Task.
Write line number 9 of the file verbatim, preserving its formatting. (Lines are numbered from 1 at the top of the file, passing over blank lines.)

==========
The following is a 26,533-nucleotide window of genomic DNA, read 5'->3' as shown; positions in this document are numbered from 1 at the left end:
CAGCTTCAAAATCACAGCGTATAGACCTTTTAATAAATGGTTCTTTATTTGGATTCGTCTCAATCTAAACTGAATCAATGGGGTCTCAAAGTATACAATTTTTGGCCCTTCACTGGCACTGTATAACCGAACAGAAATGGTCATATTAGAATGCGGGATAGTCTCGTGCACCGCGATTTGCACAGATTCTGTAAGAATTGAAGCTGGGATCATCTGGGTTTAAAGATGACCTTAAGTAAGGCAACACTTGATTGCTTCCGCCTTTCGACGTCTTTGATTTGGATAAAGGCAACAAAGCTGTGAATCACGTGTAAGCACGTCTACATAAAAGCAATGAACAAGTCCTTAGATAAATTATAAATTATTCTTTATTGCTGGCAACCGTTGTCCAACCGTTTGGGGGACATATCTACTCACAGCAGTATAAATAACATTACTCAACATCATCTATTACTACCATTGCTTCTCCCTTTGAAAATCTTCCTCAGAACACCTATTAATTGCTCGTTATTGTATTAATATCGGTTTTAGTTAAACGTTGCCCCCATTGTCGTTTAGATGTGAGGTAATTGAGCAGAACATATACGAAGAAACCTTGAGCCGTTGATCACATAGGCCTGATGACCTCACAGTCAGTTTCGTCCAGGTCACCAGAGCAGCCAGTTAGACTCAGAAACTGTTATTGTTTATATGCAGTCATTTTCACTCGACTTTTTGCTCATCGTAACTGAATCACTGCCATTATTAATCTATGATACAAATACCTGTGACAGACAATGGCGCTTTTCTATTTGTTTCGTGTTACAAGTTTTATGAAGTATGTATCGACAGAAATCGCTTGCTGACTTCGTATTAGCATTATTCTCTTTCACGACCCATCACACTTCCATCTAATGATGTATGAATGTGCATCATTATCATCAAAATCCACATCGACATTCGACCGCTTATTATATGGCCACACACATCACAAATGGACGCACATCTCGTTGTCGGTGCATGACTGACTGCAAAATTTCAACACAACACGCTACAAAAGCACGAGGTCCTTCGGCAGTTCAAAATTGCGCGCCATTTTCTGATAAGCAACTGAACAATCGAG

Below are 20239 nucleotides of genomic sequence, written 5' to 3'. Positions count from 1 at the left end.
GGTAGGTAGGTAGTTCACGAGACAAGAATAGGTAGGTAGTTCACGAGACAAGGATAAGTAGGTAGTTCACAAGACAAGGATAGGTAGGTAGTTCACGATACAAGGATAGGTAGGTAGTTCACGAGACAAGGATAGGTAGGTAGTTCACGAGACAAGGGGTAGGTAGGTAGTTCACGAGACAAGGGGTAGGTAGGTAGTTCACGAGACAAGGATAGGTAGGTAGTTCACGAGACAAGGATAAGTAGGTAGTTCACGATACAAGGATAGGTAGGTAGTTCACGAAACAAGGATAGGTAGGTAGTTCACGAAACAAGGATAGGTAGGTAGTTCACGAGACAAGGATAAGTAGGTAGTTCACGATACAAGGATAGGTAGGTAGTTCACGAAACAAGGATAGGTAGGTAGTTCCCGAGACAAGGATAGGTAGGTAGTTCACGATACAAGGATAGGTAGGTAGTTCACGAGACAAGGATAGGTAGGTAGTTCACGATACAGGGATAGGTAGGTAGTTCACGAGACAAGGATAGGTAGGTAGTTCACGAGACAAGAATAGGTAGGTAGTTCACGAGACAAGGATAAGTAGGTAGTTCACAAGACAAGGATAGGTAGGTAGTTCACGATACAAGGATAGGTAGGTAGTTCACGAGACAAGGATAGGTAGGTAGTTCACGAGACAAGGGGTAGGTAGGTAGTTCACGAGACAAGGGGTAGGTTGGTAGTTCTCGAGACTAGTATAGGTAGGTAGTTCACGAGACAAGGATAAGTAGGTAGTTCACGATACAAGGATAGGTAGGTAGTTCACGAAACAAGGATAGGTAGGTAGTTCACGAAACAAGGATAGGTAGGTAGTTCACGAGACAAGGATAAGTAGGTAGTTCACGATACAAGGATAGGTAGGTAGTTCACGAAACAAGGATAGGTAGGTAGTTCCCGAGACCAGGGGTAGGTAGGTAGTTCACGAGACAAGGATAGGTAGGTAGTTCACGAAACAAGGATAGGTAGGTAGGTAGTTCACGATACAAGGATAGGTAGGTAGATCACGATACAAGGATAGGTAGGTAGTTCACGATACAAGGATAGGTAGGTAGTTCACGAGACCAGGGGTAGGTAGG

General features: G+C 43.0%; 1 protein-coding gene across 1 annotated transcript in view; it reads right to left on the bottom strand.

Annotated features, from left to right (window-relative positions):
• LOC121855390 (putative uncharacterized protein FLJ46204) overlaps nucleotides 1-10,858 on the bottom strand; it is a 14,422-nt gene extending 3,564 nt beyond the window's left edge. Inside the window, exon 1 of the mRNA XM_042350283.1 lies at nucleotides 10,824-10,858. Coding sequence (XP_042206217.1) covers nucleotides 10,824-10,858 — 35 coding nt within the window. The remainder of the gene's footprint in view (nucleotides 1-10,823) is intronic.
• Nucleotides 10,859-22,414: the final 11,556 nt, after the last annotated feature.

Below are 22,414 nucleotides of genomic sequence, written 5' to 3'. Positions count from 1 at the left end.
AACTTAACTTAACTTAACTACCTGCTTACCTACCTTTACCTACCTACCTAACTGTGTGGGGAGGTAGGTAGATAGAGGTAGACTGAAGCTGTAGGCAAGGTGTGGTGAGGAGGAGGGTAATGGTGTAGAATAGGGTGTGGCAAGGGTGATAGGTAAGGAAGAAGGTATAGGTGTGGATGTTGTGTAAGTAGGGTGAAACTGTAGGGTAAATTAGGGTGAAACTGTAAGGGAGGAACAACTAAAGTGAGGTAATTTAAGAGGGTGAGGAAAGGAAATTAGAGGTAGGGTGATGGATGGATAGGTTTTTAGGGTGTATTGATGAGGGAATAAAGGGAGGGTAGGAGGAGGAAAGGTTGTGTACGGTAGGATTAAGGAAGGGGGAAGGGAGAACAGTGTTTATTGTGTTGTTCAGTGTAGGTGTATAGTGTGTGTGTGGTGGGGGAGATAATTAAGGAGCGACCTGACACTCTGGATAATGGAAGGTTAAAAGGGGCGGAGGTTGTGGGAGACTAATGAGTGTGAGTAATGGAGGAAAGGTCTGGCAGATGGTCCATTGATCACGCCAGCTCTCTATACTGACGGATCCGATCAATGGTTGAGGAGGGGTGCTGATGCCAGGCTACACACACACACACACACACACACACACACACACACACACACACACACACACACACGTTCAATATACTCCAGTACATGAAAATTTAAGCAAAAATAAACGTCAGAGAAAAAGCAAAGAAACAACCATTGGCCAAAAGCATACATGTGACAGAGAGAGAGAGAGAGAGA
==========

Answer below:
Below are 22,414 nucleotides of genomic sequence, written 5' to 3'. Positions count from 1 at the left end.